Thursday, July 21, 2011

Practical Tips: Carrying Food/Drinks to a Shabbat Meal

We discussed earlier what halachic non-Jews (and/or people who don't keep kosher) can bring to a Shabbat meal.

How do you get it there? Hopefully this thought occurred to you. And if not, maybe I'll save you a little embarrassment (though there is no reason to be embarrassed by a lack of knowledge).

What's the problem? Carrying between public and private "domains" is prohibited on Shabbat. This is halacha d'oraisa, which means it is from the Written Law of the Torah. It's more serious than a rabbinic prohibition. 

Of course, this law only applies to halachic Jews. If you're a Jew who doesn't keep kosher, you're probably not bothered by this issue. If you haven't converted or have "only" a Jewish father, you are also not held to this law. However, there is something to be said for fitting in and "doing as the Romans do." You might also want to avoid bringing any attention to your status from other guests or congregants. (Remember that your host NEEDS TO KNOW if you are not halachically Jewish.)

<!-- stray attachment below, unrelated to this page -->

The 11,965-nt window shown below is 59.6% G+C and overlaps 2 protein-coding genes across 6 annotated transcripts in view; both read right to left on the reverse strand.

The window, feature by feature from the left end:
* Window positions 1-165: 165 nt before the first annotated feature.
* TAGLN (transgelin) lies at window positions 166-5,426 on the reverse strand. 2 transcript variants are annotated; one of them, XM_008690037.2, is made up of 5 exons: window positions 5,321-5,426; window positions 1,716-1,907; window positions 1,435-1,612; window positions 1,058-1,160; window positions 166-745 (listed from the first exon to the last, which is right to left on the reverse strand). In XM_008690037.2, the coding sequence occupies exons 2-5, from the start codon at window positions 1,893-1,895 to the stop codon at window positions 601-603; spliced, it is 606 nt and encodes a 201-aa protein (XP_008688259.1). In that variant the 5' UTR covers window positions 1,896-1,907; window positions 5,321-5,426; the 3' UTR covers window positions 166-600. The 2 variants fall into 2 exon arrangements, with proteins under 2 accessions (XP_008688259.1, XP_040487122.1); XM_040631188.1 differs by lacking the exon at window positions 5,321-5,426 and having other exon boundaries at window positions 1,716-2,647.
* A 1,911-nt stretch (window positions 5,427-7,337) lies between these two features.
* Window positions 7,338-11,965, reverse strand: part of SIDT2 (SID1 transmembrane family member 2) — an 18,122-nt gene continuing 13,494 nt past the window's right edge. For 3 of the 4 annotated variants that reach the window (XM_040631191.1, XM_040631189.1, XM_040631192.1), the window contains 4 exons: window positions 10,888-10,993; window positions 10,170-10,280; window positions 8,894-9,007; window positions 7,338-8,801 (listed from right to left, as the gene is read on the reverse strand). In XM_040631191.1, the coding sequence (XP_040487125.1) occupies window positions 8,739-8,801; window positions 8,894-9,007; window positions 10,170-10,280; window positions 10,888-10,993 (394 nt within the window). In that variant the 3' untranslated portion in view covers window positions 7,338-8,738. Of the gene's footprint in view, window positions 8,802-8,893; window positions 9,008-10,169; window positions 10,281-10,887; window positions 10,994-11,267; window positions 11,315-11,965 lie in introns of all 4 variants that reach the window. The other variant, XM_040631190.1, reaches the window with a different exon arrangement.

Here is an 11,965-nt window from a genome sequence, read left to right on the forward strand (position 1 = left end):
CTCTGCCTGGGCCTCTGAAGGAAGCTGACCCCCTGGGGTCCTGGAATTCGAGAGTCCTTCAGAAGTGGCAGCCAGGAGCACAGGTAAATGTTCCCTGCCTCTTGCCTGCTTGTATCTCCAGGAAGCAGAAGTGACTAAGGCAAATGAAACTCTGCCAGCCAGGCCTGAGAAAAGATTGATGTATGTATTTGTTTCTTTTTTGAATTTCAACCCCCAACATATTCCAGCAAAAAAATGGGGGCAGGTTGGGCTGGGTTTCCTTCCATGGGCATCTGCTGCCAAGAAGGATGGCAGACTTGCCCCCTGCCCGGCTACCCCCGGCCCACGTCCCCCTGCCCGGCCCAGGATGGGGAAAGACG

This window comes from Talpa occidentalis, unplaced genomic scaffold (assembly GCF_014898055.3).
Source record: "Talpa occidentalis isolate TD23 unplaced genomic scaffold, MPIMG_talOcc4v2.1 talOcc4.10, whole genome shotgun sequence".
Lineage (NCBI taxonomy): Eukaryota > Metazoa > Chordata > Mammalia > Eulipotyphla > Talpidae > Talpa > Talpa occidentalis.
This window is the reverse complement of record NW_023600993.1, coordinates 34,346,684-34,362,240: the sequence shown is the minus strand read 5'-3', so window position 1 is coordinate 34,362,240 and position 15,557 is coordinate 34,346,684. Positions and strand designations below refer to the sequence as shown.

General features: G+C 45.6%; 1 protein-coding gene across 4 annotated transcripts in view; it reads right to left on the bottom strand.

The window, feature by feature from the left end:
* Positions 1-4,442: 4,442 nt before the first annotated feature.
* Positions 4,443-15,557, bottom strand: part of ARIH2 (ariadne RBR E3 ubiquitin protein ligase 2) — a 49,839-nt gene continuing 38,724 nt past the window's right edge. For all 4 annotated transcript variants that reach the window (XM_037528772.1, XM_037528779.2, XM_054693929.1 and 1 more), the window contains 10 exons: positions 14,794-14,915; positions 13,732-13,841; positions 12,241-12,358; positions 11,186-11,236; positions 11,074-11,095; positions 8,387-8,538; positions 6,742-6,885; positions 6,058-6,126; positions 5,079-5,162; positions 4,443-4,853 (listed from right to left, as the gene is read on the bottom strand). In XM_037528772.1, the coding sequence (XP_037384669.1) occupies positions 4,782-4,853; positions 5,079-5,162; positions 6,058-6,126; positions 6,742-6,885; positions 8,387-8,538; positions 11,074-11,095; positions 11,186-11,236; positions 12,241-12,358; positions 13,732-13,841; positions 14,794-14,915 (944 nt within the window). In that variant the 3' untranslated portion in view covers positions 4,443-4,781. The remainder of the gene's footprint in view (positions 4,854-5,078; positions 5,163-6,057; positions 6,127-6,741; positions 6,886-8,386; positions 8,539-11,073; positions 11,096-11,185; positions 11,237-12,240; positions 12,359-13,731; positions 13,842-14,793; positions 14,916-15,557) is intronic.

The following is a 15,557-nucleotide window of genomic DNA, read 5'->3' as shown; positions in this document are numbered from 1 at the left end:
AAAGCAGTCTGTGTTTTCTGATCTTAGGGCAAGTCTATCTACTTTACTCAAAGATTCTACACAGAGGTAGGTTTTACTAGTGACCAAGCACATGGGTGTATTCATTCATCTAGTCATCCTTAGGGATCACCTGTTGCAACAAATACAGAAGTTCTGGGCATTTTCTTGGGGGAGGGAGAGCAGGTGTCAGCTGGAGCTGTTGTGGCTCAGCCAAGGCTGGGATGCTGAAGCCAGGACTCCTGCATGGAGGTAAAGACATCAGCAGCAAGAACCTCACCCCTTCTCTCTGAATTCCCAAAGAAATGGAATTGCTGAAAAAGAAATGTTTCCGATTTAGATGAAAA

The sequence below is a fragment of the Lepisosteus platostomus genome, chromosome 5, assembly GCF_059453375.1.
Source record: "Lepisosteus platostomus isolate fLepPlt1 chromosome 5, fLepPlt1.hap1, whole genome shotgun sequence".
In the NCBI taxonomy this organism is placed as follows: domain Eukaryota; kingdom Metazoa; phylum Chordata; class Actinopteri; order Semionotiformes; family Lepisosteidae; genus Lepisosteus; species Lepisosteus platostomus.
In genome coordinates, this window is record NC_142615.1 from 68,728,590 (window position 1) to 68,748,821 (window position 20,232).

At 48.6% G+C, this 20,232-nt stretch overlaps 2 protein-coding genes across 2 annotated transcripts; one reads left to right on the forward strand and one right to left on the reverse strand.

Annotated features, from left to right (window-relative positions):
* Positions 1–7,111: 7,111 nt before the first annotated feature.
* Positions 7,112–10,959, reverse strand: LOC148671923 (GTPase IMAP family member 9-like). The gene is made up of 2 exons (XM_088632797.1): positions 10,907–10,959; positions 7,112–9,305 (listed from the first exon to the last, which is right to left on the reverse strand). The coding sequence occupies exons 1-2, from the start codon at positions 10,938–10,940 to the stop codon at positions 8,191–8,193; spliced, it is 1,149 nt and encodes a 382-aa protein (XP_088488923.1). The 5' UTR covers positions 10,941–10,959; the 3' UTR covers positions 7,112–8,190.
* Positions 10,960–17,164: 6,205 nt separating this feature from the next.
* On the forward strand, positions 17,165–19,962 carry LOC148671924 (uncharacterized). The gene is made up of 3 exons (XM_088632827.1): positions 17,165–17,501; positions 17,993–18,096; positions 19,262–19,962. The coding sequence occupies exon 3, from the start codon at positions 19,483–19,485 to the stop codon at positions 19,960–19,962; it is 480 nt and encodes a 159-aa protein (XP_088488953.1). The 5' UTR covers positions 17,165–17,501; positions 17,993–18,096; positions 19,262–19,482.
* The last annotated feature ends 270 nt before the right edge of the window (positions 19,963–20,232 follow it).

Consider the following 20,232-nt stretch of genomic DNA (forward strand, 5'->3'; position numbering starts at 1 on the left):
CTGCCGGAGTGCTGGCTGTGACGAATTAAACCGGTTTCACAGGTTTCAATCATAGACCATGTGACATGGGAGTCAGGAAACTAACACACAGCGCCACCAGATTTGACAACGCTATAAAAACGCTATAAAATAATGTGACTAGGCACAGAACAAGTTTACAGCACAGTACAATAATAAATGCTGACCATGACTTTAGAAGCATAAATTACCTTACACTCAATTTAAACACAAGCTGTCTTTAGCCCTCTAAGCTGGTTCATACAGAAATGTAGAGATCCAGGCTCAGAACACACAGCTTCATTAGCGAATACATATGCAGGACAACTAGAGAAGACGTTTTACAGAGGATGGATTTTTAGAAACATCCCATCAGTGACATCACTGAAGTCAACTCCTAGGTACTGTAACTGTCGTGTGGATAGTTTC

So how do you get your food/drink item from your house to your gracious host's home? There are two possibilities, and they all revolve around whether there is an eruv in the community that encompasses both homes. Note that you must check whether the eruv is "up" for the coming Shabbat.

If there is an eruv: You can carry the item with you. Most likely, you will carry it to synagogue with you and then to your host's home. It's fine to carry it in a bag or whatever you need to do to carry it comfortably. (Probably not by riding an electric scooter.)

If there is not an eruv OR the eruv is "down": Carry/drive/teleport the item to your host's home BEFORE Shabbat begins. If you drive, etc, be careful that you leave enough time to get back home or to the synagogue before Shabbat begins. If you are worried about being seen carrying on Shabbat, you probably don't want to be seen driving on Shabbat either. (You might be able to leave your car at your host's home, especially if there is on-street/public parking.)

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